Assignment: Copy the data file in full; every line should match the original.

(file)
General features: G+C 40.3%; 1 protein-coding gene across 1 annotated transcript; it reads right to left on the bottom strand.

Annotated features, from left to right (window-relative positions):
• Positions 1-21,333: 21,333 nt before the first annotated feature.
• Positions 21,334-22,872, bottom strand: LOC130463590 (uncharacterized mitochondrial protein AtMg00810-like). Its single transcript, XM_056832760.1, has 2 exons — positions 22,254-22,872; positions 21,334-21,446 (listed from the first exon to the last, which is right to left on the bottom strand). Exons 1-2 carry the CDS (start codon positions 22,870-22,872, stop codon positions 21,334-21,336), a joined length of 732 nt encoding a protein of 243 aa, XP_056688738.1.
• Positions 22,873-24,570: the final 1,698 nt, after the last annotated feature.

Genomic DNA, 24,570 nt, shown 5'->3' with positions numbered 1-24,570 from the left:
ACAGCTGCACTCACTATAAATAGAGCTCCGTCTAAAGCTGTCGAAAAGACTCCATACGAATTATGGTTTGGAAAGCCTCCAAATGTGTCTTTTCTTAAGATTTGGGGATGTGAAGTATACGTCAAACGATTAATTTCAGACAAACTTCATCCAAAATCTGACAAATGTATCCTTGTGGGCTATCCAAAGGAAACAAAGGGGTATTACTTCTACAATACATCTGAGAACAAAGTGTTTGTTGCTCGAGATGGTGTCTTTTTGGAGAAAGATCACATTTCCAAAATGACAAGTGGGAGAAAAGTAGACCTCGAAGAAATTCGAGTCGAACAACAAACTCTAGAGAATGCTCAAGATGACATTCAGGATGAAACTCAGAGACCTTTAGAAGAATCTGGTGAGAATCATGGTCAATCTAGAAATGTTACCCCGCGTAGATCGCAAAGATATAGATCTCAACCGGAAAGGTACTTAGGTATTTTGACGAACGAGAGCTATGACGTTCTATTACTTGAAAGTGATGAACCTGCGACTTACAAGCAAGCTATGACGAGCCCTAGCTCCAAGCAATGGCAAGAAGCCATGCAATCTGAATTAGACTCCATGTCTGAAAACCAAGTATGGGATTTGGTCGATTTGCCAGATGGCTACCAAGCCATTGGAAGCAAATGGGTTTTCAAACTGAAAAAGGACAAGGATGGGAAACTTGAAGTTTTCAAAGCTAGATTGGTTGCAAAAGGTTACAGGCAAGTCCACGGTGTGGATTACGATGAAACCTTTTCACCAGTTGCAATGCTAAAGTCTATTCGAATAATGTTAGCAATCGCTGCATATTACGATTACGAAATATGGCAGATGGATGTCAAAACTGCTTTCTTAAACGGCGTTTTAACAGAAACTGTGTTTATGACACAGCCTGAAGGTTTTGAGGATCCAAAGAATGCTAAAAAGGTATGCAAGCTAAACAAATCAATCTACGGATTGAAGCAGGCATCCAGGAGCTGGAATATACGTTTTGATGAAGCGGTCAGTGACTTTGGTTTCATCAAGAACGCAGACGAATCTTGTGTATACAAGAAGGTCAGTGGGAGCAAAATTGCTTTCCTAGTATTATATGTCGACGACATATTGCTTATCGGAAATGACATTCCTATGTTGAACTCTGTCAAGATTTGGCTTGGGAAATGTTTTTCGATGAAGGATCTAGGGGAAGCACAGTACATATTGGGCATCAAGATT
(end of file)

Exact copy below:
General features: G+C 40.3%; 1 protein-coding gene across 1 annotated transcript; it reads right to left on the bottom strand.

Annotated features, from left to right (window-relative positions):
• Positions 1-21,333: 21,333 nt before the first annotated feature.
• Positions 21,334-22,872, bottom strand: LOC130463590 (uncharacterized mitochondrial protein AtMg00810-like). Its single transcript, XM_056832760.1, has 2 exons — positions 22,254-22,872; positions 21,334-21,446 (listed from the first exon to the last, which is right to left on the bottom strand). Exons 1-2 carry the CDS (start codon positions 22,870-22,872, stop codon positions 21,334-21,336), a joined length of 732 nt encoding a protein of 243 aa, XP_056688738.1.
• Positions 22,873-24,570: the final 1,698 nt, after the last annotated feature.

Genomic DNA, 24,570 nt, shown 5'->3' with positions numbered 1-24,570 from the left:
ACAGCTGCACTCACTATAAATAGAGCTCCGTCTAAAGCTGTCGAAAAGACTCCATACGAATTATGGTTTGGAAAGCCTCCAAATGTGTCTTTTCTTAAGATTTGGGGATGTGAAGTATACGTCAAACGATTAATTTCAGACAAACTTCATCCAAAATCTGACAAATGTATCCTTGTGGGCTATCCAAAGGAAACAAAGGGGTATTACTTCTACAATACATCTGAGAACAAAGTGTTTGTTGCTCGAGATGGTGTCTTTTTGGAGAAAGATCACATTTCCAAAATGACAAGTGGGAGAAAAGTAGACCTCGAAGAAATTCGAGTCGAACAACAAACTCTAGAGAATGCTCAAGATGACATTCAGGATGAAACTCAGAGACCTTTAGAAGAATCTGGTGAGAATCATGGTCAATCTAGAAATGTTACCCCGCGTAGATCGCAAAGATATAGATCTCAACCGGAAAGGTACTTAGGTATTTTGACGAACGAGAGCTATGACGTTCTATTACTTGAAAGTGATGAACCTGCGACTTACAAGCAAGCTATGACGAGCCCTAGCTCCAAGCAATGGCAAGAAGCCATGCAATCTGAATTAGACTCCATGTCTGAAAACCAAGTATGGGATTTGGTCGATTTGCCAGATGGCTACCAAGCCATTGGAAGCAAATGGGTTTTCAAACTGAAAAAGGACAAGGATGGGAAACTTGAAGTTTTCAAAGCTAGATTGGTTGCAAAAGGTTACAGGCAAGTCCACGGTGTGGATTACGATGAAACCTTTTCACCAGTTGCAATGCTAAAGTCTATTCGAATAATGTTAGCAATCGCTGCATATTACGATTACGAAATATGGCAGATGGATGTCAAAACTGCTTTCTTAAACGGCGTTTTAACAGAAACTGTGTTTATGACACAGCCTGAAGGTTTTGAGGATCCAAAGAATGCTAAAAAGGTATGCAAGCTAAACAAATCAATCTACGGATTGAAGCAGGCATCCAGGAGCTGGAATATACGTTTTGATGAAGCGGTCAGTGACTTTGGTTTCATCAAGAACGCAGACGAATCTTGTGTATACAAGAAGGTCAGTGGGAGCAAAATTGCTTTCCTAGTATTATATGTCGACGACATATTGCTTATCGGAAATGACATTCCTATGTTGAACTCTGTCAAGATTTGGCTTGGGAAATGTTTTTCGATGAAGGATCTAGGGGAAGCACAGTACATATTGGGCATCAAGATT